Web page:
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PHILIPPINE SUPREME COURT DECISIONS

EN BANC

[G.R. No. 10198. March 31, 1915. ]

THE UNITED STATES, Plaintiff-Appellee, v. CIPRIANO AGCAOILI, Defendant-Appellant.

Felix Socias for Appellant.

Solicitor-General Corpus for Appellee.

SYLLABUS


1. MURDER; REVERSAL OF JUDGMENT; FAILURE TO TAKE EVIDENCE ON PLEA OF GUILTY. — A judgment convicting the defendant and sentencing him to death, brought here for review en consulta, reversed and new trial granted, the judgment of conviction having been entered upon the defendant’s plea of "guilty" on arraignment, and without the taking of evidence, on the ground that a review of the whole record raises a reasonable doubt as to whether the accused fully understood the precise nature and effect of his plea.

2. ID.; SENTENCE ON PLEA OF GUILTY; TAKING OF EVIDENCE. — While it is true that a judgment convicting and sentencing a defendant may lawfully be pronounced upon a solemn plea of "guilty" in open court and on arraignment, entered by the accused with full knowledge of the meaning and effect of his plea, nevertheless, where the complaint charges a capital offense, the possibility of misunderstanding or mistake in so grave a matter justifies and in most instances requires the taking of such available evidence in support of the allegations of the information as the trial judge may deem necessary to remove al; reasonable possibility that the accused might have entered his plea of "guilty" improvidently, or without a clear and precise understanding of its meaning and effect.


D E C I S I O N


CARSON, J.:


The accused in this case was convicted of the crime of assassination upon his formal plea of "guilty" when arraigned in the court below, and sentenced to death. The record is now before us en consulta.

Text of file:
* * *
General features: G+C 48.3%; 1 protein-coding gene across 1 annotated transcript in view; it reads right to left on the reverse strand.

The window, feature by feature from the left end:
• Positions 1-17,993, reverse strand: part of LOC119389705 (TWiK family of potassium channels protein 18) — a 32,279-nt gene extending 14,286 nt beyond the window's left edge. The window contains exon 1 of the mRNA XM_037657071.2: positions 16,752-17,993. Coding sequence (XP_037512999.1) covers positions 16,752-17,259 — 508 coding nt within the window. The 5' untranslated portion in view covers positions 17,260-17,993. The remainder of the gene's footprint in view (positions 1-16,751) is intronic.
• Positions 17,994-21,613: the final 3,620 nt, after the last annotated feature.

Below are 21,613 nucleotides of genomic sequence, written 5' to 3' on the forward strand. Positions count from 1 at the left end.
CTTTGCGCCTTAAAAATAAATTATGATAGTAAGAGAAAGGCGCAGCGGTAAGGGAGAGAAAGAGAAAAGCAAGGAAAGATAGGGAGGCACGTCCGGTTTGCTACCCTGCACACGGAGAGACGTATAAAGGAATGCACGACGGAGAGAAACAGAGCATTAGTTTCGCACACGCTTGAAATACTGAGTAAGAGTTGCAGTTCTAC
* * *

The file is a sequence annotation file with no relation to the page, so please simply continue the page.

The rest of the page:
No evidence was taken at the trial and after a careful examination of the whole record we cannot rid our minds of a reasonable doubt as to whether the accused did or did not thoroughly understand the precise nature and effect of his plea upon arraignment. We are not wholly satisfied that he understood that in pleading "guilty" of the crime charged in the information, he pleaded guilty to its commission marked with all the aggravating circumstances alleged therein, and that the penalty prescribed for the commission of the crime charged in the information, in the manner and form in which it is there charged, is death.

In response to a suggestion by the trial judge that he might withdraw his plea of guilty and substitute therefor a plea of not guilty, the accused said that he did not desire to do so because "he was responsible for the death of the two persons mentioned in the information."cralaw virtua1aw library

We are inclined to think that while he undoubtedly in- tended on that occasion, as also when he entered his plea of guilty, to confess and admit that he took the lives of the persons mentioned in the information, he did not intend to admit that he committed the offense with the aggravating circumstances mentioned therein. We conclude therefore that the judgment convicting and sentencing the accused should be reversed, without costs in this instance, and the record remanded to the court below for a new trial.